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Authors: Chanta Rand

Bro-mance 101

BOOK: Bro-mance 101
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Bro-mance 101

Chanta Jefferson Rand

 

 

 

 

 

 

Copyright © 201
2
Chanta Jefferson Rand

Golden
Isis Publishing

All rights reserved

 

 

This eBook is licensed for your personal enjoyment only. This eBook may not be re-sold or given away to other people. If you would like to share this book with another person, please purchase an additional copy for each recipient.  Thank you for respecting the hard work of this author.
This book is a work of fiction and all characters exist solely in the author’s imagination. Any resemblance to persons living or dead is purely coincidental.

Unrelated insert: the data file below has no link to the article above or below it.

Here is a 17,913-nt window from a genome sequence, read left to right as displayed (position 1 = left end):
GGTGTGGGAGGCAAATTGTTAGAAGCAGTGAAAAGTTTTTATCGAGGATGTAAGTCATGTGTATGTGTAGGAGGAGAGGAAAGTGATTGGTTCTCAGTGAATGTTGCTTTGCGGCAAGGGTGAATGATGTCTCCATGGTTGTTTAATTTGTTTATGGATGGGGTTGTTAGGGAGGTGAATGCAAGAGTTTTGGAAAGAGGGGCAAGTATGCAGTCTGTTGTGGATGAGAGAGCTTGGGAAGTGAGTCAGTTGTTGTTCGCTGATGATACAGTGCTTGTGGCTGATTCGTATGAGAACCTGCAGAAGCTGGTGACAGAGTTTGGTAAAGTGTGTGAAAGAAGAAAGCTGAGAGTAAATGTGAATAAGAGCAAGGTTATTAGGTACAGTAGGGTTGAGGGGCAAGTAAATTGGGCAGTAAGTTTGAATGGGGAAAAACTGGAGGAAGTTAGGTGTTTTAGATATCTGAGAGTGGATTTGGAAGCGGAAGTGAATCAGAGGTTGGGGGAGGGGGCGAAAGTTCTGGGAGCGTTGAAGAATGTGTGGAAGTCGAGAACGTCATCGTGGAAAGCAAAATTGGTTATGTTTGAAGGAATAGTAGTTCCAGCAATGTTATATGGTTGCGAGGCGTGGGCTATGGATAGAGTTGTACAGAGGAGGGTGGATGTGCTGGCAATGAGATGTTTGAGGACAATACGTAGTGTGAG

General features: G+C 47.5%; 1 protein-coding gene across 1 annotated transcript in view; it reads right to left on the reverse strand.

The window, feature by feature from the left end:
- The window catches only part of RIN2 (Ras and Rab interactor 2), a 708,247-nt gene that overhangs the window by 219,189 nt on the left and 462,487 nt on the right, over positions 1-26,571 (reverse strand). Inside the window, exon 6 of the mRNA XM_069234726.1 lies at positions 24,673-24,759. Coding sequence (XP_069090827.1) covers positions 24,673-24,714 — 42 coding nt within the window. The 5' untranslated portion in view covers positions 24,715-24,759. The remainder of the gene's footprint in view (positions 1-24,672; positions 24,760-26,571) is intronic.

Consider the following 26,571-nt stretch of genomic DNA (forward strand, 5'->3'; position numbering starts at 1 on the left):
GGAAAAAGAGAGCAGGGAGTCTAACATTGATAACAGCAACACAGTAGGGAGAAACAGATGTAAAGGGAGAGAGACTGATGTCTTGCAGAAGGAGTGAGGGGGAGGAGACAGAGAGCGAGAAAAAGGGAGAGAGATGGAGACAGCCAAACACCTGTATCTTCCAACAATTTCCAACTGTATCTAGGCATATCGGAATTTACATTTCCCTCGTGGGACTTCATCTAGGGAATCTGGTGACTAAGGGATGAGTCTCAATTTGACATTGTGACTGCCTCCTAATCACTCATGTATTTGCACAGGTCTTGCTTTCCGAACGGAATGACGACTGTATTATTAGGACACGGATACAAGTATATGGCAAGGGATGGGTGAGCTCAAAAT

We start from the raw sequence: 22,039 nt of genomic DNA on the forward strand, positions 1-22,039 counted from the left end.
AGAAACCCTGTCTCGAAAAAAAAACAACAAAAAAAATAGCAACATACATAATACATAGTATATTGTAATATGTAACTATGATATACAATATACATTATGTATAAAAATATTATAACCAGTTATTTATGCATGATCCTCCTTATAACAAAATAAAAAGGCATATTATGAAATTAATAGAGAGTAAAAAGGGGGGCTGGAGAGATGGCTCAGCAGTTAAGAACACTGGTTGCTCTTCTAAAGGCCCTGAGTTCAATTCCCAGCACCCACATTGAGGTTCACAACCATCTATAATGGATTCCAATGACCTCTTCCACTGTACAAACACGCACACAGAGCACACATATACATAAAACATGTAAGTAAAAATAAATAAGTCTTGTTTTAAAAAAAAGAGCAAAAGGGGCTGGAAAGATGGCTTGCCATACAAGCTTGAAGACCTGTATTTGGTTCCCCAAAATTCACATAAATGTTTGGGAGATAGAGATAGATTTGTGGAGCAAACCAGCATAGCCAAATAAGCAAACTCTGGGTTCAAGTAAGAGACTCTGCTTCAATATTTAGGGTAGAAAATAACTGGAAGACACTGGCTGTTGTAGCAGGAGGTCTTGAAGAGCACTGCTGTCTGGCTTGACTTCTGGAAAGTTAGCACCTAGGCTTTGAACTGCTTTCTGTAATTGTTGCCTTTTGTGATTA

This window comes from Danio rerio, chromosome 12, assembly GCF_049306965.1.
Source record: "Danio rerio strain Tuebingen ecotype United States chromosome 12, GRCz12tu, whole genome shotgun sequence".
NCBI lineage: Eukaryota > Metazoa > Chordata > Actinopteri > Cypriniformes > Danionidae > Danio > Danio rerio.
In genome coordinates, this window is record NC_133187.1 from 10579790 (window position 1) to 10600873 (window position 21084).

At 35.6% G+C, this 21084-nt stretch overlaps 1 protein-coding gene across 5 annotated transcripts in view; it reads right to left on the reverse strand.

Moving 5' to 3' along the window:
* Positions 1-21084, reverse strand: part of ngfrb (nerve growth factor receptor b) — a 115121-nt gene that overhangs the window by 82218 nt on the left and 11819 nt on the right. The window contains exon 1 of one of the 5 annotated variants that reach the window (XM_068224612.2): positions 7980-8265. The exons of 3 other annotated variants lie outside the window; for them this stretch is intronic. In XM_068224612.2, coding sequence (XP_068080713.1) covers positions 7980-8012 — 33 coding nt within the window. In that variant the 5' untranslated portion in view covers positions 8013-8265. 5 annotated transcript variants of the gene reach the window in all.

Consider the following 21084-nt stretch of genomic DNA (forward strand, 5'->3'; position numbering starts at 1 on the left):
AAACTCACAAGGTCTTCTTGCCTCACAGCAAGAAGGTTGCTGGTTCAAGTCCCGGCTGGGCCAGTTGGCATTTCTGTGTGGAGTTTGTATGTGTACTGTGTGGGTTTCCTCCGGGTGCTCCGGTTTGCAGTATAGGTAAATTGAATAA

Cover photo by
http://www.KerryRandPhotography.com

 

Bro-mance
101

 

Zhané
Williams
has just been dumped by her boyfriend of six months.  When she learns that he
broke up with her
on the advice of Devlin Hart, a
popular
radio show host who counsels men through his
program
,
Bro-mance
101, she’s fit to be tied.  She drives to the radio station determined to confront Devlin and give him a tongue-lashing he won’t forget. 

Devlin Hart uses his radio show as a platform to help men overcome the disasters of relationships.  He considers himself an expert in all matters related to the heart–his was crushed a few years ago.  As a result, he considers most women to be deceitful and manipulative.  When he’s confronted in an elevator by